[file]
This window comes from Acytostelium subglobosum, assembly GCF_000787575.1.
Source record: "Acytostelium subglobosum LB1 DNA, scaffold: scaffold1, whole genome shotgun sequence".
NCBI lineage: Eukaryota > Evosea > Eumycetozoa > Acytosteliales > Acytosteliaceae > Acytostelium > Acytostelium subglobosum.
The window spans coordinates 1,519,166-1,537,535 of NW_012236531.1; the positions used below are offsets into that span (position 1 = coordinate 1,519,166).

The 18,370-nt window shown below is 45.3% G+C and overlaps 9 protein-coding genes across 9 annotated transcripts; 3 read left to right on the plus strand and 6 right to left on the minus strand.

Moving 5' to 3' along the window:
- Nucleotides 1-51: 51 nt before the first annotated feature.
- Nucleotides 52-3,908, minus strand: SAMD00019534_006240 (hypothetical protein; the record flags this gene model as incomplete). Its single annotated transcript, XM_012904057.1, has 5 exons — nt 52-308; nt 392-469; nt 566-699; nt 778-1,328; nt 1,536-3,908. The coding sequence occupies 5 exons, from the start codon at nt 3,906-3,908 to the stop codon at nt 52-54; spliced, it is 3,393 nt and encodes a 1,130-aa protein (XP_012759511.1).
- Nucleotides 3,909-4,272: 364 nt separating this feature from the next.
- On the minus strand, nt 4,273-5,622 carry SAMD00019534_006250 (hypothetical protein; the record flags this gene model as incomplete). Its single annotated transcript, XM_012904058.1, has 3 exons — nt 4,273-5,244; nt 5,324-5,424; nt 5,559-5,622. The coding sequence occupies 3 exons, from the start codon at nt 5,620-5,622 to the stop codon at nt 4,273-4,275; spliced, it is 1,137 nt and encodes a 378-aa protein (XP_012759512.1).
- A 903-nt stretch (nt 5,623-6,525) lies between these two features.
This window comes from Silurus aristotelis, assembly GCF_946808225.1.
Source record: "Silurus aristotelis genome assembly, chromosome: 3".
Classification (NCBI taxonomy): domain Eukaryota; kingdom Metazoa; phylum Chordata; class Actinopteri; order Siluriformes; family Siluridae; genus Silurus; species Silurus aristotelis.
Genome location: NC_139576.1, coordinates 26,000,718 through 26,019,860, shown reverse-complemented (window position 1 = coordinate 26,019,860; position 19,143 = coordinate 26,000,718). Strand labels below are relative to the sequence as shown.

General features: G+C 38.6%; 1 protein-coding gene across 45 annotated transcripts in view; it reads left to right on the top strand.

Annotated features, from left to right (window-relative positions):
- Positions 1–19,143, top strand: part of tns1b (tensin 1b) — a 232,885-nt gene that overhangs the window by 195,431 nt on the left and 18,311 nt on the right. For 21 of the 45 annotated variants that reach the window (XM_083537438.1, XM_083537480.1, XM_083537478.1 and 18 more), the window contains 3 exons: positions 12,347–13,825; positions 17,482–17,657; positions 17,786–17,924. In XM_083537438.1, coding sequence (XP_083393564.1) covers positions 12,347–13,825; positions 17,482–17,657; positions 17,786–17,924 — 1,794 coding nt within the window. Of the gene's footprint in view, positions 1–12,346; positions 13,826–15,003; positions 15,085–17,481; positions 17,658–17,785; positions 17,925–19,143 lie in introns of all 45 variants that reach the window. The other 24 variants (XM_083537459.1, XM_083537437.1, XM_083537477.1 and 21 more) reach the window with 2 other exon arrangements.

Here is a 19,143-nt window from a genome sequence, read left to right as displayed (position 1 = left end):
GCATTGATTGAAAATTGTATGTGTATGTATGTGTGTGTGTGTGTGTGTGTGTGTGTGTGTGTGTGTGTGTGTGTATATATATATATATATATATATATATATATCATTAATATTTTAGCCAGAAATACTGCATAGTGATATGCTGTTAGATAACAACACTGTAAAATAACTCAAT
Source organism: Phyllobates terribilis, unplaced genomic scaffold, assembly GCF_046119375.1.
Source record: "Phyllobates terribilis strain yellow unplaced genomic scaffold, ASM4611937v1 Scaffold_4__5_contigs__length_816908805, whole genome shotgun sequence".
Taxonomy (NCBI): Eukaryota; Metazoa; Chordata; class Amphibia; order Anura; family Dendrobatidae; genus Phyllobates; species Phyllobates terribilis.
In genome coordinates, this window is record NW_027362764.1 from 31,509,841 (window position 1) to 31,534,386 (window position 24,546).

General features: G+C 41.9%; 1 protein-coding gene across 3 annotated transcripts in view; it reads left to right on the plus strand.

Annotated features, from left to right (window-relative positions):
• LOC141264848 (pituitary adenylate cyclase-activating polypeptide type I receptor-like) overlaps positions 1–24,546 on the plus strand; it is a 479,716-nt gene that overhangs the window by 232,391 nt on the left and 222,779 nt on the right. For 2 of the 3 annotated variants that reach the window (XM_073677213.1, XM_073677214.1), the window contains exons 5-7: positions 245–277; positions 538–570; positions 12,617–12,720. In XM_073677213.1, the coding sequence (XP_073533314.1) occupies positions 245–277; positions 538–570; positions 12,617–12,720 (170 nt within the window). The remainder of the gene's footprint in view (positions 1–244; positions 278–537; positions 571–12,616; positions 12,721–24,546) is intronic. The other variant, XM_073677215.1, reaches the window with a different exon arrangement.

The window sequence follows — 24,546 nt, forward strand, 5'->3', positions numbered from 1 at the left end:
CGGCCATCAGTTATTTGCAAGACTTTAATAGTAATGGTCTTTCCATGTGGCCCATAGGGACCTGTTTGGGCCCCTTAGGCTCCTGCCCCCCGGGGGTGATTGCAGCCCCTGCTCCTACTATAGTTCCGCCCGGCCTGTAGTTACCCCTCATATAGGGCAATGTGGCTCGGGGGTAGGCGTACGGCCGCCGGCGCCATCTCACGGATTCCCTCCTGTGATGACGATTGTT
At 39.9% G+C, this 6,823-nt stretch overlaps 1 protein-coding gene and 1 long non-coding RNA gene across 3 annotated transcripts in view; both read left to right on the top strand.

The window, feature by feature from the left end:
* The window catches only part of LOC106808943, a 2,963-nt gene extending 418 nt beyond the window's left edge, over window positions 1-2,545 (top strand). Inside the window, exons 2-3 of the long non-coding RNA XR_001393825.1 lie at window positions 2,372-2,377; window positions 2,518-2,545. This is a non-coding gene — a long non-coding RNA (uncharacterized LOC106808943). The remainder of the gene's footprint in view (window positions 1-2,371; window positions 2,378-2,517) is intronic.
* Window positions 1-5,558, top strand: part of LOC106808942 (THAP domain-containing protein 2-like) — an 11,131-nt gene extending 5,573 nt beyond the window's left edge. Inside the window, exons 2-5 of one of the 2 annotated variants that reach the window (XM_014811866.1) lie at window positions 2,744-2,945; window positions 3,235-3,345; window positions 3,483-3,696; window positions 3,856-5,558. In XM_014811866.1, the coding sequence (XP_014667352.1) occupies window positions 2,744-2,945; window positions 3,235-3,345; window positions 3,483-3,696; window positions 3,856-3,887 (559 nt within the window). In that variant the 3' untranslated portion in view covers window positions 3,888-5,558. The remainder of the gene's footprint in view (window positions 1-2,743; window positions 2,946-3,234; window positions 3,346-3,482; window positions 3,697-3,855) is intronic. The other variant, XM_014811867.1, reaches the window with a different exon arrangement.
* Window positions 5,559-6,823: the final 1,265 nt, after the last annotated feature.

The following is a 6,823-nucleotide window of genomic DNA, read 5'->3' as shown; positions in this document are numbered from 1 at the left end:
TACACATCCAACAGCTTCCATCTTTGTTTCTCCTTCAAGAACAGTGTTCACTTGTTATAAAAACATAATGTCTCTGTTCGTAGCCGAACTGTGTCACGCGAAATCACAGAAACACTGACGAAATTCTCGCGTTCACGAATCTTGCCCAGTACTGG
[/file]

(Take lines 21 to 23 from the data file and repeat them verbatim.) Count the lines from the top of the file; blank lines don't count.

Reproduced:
Source organism: Phyllobates terribilis, unplaced genomic scaffold, assembly GCF_046119375.1.
Source record: "Phyllobates terribilis strain yellow unplaced genomic scaffold, ASM4611937v1 Scaffold_4__5_contigs__length_816908805, whole genome shotgun sequence".
Taxonomy (NCBI): Eukaryota; Metazoa; Chordata; class Amphibia; order Anura; family Dendrobatidae; genus Phyllobates; species Phyllobates terribilis.